The Delia Mahon Collection
Delia Mahon - 5th or 6th class student
Politeness is an ease and grace of manners with a desire to please others by all possible means and careful attention to their wishes and wants. It demands from us, unselfishness in our cares for the pleasures of others, elegance of manner in our desire to please others. Respect for our superiors, whether in age, station or importance. Kindness to our inferiors, whether children or servants. Some children are allowed to say and do as they like to the servants in the house but they should be taught to be very kind and polite to them and try and help them with their work.
Politeness is very valuable, it proves a good heart and finished education, it urges us to give respect where it is due and helps us to win the gratitude of all around us. It is of two kinds namely – natural and acquired. Natural politeness comes from the heart, even though a person may never go to school or be instructed. Still he may possess natural politeness and therefore it may be found among the rough and uneducated as well as with the scholar. Acquired politeness comes from good breeding and good education and may sometimes act as a cover for a hard and selfish heart.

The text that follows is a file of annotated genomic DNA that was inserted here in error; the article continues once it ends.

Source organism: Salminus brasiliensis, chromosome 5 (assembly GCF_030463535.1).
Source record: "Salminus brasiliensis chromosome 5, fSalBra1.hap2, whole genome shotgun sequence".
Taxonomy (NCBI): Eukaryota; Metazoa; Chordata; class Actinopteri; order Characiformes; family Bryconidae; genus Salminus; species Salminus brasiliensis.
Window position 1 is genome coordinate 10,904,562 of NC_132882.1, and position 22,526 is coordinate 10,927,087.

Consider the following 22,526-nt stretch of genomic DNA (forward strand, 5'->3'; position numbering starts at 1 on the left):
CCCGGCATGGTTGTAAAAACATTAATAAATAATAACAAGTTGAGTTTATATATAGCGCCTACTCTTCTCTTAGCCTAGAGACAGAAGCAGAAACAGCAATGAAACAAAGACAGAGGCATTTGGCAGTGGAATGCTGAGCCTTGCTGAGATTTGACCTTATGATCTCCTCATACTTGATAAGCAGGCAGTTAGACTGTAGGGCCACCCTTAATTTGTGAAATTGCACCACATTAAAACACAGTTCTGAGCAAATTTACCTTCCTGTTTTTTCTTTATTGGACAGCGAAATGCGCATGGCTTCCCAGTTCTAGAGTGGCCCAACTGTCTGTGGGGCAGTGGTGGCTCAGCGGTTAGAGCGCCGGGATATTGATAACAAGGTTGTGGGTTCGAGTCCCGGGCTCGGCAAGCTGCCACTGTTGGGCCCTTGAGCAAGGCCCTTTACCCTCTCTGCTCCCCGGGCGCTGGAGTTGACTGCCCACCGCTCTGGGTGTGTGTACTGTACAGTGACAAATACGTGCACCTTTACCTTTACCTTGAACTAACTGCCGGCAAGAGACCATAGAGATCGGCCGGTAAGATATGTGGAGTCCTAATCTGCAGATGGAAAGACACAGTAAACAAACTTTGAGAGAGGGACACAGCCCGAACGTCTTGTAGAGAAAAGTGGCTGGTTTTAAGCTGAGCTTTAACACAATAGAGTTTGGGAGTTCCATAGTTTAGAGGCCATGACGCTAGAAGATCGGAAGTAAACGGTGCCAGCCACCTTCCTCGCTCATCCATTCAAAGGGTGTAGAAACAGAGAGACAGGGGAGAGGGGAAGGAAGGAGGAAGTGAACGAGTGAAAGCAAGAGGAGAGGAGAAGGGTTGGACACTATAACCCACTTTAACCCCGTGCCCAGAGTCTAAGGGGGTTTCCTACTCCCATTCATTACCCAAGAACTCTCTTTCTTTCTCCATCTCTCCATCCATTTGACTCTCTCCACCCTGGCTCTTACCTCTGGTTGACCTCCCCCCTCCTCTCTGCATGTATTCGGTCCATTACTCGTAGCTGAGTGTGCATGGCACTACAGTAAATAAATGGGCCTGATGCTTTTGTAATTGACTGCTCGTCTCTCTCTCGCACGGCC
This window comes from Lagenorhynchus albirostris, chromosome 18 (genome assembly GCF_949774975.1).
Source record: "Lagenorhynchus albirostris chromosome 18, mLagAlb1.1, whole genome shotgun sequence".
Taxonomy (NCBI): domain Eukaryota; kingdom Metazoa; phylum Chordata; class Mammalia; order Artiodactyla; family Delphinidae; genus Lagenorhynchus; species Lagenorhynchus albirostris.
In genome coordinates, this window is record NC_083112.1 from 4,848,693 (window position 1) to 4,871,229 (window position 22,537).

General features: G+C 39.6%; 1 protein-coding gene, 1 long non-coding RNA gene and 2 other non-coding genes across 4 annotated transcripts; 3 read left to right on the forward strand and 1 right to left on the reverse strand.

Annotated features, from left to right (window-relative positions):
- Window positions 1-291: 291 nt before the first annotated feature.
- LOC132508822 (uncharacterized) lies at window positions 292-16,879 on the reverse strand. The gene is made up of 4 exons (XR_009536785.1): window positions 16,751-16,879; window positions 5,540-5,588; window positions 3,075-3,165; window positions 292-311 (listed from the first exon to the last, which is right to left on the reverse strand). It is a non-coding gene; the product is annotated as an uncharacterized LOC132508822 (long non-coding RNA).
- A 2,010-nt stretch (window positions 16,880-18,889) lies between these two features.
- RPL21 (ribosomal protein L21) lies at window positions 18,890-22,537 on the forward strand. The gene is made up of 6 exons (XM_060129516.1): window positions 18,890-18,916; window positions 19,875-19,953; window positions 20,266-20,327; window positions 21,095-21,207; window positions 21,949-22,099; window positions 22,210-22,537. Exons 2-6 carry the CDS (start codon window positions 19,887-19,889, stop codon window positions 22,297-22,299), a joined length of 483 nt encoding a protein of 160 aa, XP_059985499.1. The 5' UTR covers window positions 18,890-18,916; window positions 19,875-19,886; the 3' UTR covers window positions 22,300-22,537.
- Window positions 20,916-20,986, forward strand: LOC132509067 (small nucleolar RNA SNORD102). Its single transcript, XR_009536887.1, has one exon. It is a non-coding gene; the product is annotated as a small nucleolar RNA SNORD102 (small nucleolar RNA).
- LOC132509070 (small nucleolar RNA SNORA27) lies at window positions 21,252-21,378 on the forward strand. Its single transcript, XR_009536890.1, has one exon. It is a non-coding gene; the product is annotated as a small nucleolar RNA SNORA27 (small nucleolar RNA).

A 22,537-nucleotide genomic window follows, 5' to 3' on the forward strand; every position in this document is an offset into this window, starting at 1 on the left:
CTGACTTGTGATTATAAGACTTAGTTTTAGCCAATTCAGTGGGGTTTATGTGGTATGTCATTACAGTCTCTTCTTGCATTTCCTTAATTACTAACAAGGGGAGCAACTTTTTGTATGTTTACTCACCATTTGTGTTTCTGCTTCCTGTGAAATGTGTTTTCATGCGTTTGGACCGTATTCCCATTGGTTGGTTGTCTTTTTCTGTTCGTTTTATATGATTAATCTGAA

If children are not polite and well educated, it is nearly always their parents that are to be blamed, for if the parents are polite so will the children. But sometimes it happens that the children when sent to school do not do their business there, or try to improve themselves and then they are to be blamed. And when they go out into the world they will see how backward they are and wish they made better use of their school time in trying to be polite and nice mannered.
Politeness in children and young people is one of the most winning and graceful qualities that they can possess. Everyone takes notice of a nice polite child especially one that is polite at table.
Signed and Dated: Brigid Ní Mathamháin 16 mad Mí Nodhlaig 1907 (16th December1907)
Teacher’s comment: Go maith!
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